Now that the Obama administration can claim victory in passing financial regulatory reform, it's setting its sights on restructuring the housing finance system, namely the GSEs.[IMAGE]
The White House says it will put forth a formal proposal by early next year, and some say its focus will be a departure from the age-old adage of homeownership as everyone's ""American Dream,"" and shift support for the housing market from ""Fannie Mae"":http://www.fanniemae.com and ""Freddie Mac"":http://www.freddiemac.com to the private sector.
Between the GSEs, the Federal Housing Administration (FHA), and the Department of Veterans Affairs (VA), the government is currently financing 96 percent of the nation's new mortgages, according to recent industry estimates.
The secondary market lobbying group, the ""Securities Industry and Financial Markets Association"":http://www.sifma.org/news/news.aspx?id=17728 (SIFMA), warns that the government can't completely pull out of the mortgage market without sending costs skyrocketing for consumers.
Tim Ryan, SIFMA's president and CEO, said ""While recognizing that there is no single right answer to GSE reform, it is critical that, in addressing this complex task, the benefits to consumers and the economy which are created under the current system be preserved. We encourage policymakers to fix what's broken without dismantling the aspects that have provided efficient, cost effective lending and benefits to our economy for the last 30 years.""
There's no doubt change is coming for the nation's two largest mortgage companies. Many were disconcerted that the Dodd-Frank Wall Street Reform and Consumer Protections Act didn't include a new blueprint, or at least new rules, for Fannie and Freddie.
Rep. Darrell Issa (R-California), ranking member of the House Oversight and Government Reform Committee,[COLUMN_BREAK]
called the president's signing of the Dodd-Frank bill a ""charade"" on true reform, particularly in light of ""Issa's recent investigation"":http://www.dsnews.com/articles/house-investigation-uncovers-153-vip-countrywide-loans-to-fannie-execs-2010-07-22 that revealed former executives at both Fannie Mae and Freddie Mac accepted so-called sweetheart loans from subprime mortgage lender Countrywide before it imploded.
""Despite the fact that the federal government was a willing accomplice in this nexus of special interest influence's effort to shape the mortgage market jeopardizing our fiscal solvency, the President and Democratic Congress have responded to repeated calls to reform Fannie and Freddie with a deafening silence,"" Rep. Issa said.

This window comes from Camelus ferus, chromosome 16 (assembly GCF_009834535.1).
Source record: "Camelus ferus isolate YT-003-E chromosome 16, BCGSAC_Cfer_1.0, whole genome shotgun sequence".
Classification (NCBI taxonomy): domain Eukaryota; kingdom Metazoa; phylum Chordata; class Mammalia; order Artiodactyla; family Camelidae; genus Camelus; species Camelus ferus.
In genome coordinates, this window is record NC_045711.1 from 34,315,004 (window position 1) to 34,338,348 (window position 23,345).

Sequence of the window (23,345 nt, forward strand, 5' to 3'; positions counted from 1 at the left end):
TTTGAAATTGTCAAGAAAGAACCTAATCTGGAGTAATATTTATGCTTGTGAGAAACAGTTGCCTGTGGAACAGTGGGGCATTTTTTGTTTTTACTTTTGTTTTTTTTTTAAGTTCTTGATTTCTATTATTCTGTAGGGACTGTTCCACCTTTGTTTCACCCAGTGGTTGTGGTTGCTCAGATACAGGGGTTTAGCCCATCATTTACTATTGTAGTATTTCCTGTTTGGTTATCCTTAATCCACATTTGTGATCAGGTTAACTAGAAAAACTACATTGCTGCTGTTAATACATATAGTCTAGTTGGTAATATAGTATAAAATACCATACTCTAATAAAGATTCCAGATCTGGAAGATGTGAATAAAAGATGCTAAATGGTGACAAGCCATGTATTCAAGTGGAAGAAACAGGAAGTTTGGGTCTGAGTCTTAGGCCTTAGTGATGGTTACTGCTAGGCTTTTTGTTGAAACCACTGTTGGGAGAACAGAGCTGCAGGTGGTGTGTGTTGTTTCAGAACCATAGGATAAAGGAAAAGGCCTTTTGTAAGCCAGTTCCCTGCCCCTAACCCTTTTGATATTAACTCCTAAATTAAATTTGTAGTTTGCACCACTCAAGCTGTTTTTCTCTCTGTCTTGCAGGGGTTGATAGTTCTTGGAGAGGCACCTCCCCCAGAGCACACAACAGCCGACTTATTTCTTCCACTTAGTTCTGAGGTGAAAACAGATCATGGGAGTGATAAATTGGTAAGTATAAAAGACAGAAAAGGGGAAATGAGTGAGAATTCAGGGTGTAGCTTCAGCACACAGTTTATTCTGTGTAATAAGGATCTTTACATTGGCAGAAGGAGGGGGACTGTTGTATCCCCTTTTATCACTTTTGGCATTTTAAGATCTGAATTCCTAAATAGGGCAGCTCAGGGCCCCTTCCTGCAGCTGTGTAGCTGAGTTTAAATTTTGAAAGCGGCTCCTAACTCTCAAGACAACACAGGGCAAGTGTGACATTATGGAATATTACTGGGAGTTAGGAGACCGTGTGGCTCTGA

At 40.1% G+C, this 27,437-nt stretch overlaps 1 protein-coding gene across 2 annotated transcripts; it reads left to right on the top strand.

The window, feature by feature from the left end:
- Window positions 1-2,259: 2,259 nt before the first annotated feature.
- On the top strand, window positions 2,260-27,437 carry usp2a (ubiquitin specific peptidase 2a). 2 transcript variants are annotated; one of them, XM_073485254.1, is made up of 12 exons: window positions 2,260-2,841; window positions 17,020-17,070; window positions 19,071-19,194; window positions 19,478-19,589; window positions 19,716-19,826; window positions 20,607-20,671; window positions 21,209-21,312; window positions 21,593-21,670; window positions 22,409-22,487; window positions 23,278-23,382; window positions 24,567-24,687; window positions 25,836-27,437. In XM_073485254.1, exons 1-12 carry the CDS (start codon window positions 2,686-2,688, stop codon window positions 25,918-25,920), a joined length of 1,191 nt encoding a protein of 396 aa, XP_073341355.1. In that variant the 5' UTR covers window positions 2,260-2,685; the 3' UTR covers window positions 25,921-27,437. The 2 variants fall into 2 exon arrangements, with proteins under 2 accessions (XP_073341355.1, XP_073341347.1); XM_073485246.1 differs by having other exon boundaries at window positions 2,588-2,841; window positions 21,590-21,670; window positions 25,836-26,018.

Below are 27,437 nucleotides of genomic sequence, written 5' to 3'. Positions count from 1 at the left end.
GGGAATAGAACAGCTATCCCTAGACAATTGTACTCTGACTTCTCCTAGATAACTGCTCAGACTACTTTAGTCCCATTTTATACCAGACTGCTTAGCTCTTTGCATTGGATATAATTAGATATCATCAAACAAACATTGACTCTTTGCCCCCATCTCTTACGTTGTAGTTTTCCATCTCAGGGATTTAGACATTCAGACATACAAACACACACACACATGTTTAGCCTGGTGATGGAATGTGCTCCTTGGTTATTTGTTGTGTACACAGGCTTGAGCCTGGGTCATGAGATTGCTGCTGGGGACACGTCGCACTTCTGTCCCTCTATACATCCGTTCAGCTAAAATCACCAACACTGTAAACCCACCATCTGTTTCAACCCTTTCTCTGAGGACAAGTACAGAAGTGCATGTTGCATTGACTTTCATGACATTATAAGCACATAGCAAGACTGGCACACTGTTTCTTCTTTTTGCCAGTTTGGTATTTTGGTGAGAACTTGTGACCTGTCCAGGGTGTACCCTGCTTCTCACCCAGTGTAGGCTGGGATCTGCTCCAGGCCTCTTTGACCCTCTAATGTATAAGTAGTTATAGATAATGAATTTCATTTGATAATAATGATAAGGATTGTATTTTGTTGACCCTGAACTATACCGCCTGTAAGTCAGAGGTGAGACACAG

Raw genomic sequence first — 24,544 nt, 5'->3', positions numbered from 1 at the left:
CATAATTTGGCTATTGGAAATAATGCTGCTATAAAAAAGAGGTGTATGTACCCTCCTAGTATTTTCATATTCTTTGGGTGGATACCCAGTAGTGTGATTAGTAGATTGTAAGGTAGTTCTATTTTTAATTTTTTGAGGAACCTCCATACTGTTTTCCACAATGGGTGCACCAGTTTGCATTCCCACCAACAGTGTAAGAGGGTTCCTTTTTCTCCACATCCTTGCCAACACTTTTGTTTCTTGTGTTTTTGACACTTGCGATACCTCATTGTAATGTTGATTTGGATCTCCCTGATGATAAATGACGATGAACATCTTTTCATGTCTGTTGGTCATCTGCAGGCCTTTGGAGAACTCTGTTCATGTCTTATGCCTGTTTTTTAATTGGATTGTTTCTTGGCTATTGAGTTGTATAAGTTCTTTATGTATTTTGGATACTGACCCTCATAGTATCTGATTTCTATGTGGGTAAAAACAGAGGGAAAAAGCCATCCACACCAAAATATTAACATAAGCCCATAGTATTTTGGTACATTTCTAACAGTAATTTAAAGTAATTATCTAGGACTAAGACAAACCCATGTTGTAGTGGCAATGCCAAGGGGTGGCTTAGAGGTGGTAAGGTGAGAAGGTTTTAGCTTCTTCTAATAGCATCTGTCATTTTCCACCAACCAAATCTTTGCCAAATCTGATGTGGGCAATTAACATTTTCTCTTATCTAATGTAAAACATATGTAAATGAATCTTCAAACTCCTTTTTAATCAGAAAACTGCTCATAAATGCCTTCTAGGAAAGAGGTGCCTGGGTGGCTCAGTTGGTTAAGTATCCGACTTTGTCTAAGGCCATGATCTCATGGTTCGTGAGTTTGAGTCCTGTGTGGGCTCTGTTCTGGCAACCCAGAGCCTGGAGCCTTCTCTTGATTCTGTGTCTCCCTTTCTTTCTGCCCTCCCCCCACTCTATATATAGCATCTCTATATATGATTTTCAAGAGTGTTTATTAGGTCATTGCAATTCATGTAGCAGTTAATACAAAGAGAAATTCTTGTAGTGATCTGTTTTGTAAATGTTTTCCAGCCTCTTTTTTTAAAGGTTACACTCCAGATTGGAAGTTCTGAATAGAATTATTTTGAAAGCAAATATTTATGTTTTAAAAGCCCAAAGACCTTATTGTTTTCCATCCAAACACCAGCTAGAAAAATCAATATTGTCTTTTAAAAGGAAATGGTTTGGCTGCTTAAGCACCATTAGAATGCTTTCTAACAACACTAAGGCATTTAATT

Since the federal government took control of the GSEs in September 2008, the two companies have had to draw $146 billion in federal funding to stay afloat, giving taxpayers an 80 percent ownership stake in the mortgage financiers. Fannie and Freddie's rescue has become the costliest of all the government bailouts, making the fact that the two companies were never mentioned in a bill that promises to end ""too-big-to-fail"" even that much more ironic.
Recent estimates from the Congressional Budget Office (CBO) put the tab for subsidizing Fannie and Freddie at $389 billion, when all is said and done.
Even Edward J. DeMarco, acting director of the GSEs' regulator, the ""Federal Housing Finance Agency"":http://www.fhfa.gov (FHFA), says it's time to ""reexamine the hybrid structure of Fannie Mae and Freddie Mac.""
In a speech at an industry conference earlier this week, DeMarco said, ""One clear message that emerges from the housing boom and bust is that, irrespective of what roles we ask the government to play in housing finance, we should not repeat a structure where public mission and private motive are commingled, as was the case at Fannie Mae and Freddie Mac. The misaligned incentives created by such a structure undoubtedly contributed to excessive risk taking and a lack of market discipline, both of which directly contributed to the substantial losses for Fannie Mae and Freddie Mac-and by extension, taxpayers.""
""Moody's Investors Service"":http://www.moodys.com says the most likely scenario for GSE reform is a ""lack of consensus and a drawn out process.""
The ratings agency's analysts argue that the timing and extent of GSE reform elicit strong emotions across the political spectrum, with Congress weighing the frustrations regarding the cost of the GSE bailout to taxpayers against the risk of harming the housing market.